Parents at a historic Park Slope elementary school that’s too small to have its own gym are fuming that the city will no longer rent out a recreation area for the kids across the street.
The city ended its 20-year relationship with a youth program across the street from PS 39 on Sixth Avenue this month after the Camp Friendship Youth Program raised the yearly for the recreation space from $48,000 to $67,850 for the 2010-11 school year.
The Department of Education said this week that the school will not lose its gym program. If negotiations with Camp Friendship fall through, PS 39 students will be bused to fancier digs: the newly renovated Park Slope Armory more than 10 blocks away.
Parents were not pleased to hear that their kids will spend a significant portion of their gym periods just getting to the armory, which is on Eighth Avenue and 15th Street. “It’s unrealistic,” said Bennett Kleinberg, a PS 39 parent. “Kidscan’t get on buses, change, and have gym in a 40-minute time frame. Try doing that with 25 7-year-olds — it’ll take forever.”
The bottom line, he added, “We’re being screwed because we are a small school in an old building.”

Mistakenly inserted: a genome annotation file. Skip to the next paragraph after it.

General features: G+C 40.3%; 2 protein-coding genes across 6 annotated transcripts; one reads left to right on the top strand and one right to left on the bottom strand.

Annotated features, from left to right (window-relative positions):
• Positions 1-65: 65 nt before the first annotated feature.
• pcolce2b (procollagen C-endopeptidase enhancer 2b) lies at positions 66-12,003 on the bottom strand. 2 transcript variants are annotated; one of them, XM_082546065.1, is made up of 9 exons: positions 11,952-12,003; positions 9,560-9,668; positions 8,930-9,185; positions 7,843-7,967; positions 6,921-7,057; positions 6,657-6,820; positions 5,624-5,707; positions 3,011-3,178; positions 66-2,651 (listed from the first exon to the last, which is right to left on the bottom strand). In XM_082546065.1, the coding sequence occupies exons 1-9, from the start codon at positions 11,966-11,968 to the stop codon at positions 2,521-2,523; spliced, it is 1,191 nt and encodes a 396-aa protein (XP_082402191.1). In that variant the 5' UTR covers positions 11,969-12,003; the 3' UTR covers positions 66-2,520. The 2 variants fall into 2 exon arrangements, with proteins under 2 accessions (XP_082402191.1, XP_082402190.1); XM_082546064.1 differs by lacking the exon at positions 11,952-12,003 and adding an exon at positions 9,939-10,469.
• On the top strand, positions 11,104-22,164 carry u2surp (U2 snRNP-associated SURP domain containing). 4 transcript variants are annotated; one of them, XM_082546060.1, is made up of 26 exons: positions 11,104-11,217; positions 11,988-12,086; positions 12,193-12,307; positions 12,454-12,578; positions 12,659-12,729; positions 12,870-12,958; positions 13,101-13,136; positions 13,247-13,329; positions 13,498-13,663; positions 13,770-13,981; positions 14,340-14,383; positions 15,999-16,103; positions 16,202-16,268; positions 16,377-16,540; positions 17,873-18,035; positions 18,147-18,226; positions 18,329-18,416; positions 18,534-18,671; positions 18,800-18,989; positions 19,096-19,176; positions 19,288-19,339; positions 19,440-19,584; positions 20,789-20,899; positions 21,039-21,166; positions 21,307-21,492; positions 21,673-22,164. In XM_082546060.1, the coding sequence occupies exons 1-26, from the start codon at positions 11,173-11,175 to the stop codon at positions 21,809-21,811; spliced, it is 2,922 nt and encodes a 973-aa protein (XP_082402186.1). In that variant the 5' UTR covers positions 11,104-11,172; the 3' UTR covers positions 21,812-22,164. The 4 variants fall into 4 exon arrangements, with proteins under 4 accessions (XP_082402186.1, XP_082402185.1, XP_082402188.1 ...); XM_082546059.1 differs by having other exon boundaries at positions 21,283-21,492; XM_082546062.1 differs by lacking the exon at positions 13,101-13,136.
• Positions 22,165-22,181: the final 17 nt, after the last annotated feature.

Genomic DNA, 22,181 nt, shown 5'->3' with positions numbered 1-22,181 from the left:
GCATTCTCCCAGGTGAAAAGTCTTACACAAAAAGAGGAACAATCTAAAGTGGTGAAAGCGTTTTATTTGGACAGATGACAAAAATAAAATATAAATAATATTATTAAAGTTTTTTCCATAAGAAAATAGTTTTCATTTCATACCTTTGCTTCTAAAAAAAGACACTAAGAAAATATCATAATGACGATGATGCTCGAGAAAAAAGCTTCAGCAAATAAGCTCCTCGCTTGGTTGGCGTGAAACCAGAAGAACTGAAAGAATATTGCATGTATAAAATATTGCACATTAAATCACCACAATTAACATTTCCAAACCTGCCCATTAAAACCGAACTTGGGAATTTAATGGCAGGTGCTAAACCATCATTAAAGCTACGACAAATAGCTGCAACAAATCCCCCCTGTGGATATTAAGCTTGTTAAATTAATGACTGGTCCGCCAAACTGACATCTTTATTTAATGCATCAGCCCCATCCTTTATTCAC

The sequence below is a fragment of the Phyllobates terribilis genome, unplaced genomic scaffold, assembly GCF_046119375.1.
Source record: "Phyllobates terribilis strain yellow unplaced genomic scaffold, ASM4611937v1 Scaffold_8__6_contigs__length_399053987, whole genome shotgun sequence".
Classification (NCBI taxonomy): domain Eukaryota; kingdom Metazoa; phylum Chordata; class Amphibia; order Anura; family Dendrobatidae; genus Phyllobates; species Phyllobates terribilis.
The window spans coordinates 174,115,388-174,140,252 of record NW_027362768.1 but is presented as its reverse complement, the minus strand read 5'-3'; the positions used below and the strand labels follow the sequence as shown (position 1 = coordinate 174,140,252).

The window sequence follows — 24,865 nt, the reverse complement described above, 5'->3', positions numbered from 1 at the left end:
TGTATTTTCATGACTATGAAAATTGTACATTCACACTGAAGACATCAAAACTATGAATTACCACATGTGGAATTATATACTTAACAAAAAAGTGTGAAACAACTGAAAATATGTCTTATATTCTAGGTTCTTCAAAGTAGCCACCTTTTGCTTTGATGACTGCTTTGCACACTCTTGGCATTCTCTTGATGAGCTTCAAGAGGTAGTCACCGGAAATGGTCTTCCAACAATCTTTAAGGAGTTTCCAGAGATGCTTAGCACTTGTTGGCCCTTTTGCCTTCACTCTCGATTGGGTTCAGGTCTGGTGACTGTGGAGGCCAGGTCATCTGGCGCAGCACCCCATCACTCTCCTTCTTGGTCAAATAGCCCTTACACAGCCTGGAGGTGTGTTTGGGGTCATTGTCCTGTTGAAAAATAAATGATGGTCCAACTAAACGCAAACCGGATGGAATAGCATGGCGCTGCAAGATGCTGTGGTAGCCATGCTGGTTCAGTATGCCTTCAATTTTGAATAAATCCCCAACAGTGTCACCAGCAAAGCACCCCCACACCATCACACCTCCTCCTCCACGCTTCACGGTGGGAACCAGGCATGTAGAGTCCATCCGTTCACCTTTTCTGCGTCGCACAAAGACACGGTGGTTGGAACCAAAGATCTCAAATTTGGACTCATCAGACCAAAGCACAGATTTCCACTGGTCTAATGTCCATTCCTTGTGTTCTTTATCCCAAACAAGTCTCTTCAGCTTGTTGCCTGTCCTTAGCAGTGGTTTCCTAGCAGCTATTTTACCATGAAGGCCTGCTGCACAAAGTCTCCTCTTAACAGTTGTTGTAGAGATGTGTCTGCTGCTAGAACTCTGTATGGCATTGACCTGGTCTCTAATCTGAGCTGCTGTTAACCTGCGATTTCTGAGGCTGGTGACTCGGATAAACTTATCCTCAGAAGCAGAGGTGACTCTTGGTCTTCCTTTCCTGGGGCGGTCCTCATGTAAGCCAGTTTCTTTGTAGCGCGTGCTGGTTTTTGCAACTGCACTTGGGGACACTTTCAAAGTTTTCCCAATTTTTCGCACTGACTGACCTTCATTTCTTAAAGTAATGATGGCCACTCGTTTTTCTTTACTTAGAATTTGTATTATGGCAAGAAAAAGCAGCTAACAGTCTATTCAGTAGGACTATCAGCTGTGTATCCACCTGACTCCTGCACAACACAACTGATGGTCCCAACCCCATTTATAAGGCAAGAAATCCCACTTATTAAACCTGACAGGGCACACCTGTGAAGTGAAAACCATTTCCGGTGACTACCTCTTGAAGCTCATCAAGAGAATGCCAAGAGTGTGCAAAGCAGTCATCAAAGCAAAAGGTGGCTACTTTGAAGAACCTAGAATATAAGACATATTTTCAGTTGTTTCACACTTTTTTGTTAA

Old and landmarked. Because of historic preservation rules, the mid-19th-century school, which is between Seventh and Eighth streets, has not been allowed to expand and add a gym, auditorium or even a cafeteria. So for two decades, Camp Friendship has been more than a gym — it holds the school’s graduations, arts fairs and musical performances.
And its greatest asset is its proximity.
Parents aren’t blaming Camp Friendship for raising the rent, but are livid at the city for not paying it. Then again, the city intransigence may end the standoff. “We are really trying to work with the Department of Education,” said Camp Friendship Executive Director Antonio Berger, who said he’d be happy if he and the city can find the right price.
But he’s playing hardball. If the city and Berger can’t make a deal, he said he would sign a lease with one of several area private schools that are interested.
“My hands would be tied to sign one of the private schools,” Berger said.